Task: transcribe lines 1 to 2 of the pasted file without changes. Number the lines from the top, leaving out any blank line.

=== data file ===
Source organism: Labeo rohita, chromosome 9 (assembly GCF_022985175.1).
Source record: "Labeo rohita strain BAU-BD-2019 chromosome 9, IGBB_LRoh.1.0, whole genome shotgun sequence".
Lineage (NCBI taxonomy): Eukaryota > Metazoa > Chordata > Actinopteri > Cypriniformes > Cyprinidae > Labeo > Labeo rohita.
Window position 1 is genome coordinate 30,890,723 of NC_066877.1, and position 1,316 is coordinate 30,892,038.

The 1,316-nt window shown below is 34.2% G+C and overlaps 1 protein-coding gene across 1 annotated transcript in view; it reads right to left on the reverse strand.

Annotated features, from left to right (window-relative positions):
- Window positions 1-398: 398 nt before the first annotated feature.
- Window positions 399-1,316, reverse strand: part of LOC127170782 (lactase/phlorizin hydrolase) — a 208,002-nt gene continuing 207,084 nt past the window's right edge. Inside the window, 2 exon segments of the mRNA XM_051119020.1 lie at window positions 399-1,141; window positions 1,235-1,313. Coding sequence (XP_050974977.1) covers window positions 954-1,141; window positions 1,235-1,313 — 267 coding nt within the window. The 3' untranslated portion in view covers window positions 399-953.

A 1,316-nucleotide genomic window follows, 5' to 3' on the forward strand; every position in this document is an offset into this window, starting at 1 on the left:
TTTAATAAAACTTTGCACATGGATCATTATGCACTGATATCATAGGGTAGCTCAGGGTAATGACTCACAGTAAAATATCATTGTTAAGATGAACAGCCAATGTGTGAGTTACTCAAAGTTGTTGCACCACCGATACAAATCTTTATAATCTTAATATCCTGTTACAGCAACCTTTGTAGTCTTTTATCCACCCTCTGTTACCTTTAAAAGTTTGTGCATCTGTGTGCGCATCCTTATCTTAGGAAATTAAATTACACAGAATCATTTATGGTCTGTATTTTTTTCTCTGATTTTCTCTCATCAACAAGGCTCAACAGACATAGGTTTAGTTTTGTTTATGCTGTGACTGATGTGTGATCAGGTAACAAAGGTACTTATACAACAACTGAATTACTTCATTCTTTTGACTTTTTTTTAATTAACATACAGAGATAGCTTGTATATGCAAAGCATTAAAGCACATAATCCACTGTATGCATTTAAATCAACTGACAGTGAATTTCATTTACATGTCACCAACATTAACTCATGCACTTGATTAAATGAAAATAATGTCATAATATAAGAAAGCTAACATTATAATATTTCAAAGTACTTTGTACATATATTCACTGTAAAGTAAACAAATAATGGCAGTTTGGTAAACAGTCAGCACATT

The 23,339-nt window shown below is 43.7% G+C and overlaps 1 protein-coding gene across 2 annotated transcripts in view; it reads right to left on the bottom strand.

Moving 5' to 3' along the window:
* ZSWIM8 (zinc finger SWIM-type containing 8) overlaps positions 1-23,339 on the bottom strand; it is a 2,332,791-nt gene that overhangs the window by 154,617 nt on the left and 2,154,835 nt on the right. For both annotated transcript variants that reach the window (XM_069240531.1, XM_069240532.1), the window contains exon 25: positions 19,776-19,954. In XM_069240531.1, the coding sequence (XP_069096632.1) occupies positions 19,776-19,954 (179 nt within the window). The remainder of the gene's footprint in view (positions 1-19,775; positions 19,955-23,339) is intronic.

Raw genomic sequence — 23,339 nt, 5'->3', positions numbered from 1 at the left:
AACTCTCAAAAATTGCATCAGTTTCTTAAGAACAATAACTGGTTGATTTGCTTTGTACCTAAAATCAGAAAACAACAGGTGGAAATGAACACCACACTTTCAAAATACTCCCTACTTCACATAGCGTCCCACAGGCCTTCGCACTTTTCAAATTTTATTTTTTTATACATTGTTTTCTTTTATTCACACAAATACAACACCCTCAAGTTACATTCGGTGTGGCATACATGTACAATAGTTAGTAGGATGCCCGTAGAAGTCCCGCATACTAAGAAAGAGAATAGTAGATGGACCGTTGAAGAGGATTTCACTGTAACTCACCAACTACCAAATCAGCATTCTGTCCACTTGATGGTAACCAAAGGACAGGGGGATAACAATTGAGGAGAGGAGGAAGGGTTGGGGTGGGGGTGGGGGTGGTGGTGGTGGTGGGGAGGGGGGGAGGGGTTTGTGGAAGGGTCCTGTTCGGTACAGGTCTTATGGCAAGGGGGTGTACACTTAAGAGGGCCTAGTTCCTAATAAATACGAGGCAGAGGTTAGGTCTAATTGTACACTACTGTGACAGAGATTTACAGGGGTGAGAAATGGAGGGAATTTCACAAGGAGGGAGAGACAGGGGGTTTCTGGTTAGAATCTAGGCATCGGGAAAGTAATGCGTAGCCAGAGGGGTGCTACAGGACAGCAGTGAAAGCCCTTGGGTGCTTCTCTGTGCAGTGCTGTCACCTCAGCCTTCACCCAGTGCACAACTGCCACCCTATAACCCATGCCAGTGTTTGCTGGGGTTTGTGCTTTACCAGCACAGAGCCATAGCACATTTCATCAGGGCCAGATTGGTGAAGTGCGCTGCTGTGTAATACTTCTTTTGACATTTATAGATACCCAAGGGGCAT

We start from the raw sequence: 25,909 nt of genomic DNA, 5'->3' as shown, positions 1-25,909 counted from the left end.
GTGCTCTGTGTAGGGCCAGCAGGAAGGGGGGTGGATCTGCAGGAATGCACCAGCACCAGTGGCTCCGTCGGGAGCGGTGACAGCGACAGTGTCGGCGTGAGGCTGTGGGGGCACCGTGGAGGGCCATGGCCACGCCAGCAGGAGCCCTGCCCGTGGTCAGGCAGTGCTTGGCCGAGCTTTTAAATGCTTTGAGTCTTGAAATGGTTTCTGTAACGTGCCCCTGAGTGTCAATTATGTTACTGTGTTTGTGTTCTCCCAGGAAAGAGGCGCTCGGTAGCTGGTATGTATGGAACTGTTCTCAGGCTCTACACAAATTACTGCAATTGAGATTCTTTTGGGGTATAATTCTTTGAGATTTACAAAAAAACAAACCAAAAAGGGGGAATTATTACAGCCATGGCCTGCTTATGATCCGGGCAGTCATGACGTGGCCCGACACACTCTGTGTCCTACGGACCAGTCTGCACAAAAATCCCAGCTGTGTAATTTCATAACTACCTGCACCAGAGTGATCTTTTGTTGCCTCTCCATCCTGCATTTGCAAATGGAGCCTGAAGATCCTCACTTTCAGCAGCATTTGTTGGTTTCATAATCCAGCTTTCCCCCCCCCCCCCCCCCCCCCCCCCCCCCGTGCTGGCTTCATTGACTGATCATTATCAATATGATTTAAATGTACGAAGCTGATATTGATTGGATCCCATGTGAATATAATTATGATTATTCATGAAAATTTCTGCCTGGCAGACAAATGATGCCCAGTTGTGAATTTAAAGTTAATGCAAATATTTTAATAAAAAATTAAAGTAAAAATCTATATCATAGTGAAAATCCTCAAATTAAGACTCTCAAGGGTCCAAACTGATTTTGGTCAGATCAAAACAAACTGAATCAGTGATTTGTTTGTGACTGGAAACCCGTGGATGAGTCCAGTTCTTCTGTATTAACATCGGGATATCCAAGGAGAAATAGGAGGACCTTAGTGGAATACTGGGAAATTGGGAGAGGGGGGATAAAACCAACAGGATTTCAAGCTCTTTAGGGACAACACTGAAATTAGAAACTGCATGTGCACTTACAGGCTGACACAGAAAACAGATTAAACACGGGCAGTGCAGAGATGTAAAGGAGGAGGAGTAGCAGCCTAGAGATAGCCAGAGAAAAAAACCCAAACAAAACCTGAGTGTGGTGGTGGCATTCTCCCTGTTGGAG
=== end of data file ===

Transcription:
Source organism: Labeo rohita, chromosome 9 (assembly GCF_022985175.1).
Source record: "Labeo rohita strain BAU-BD-2019 chromosome 9, IGBB_LRoh.1.0, whole genome shotgun sequence".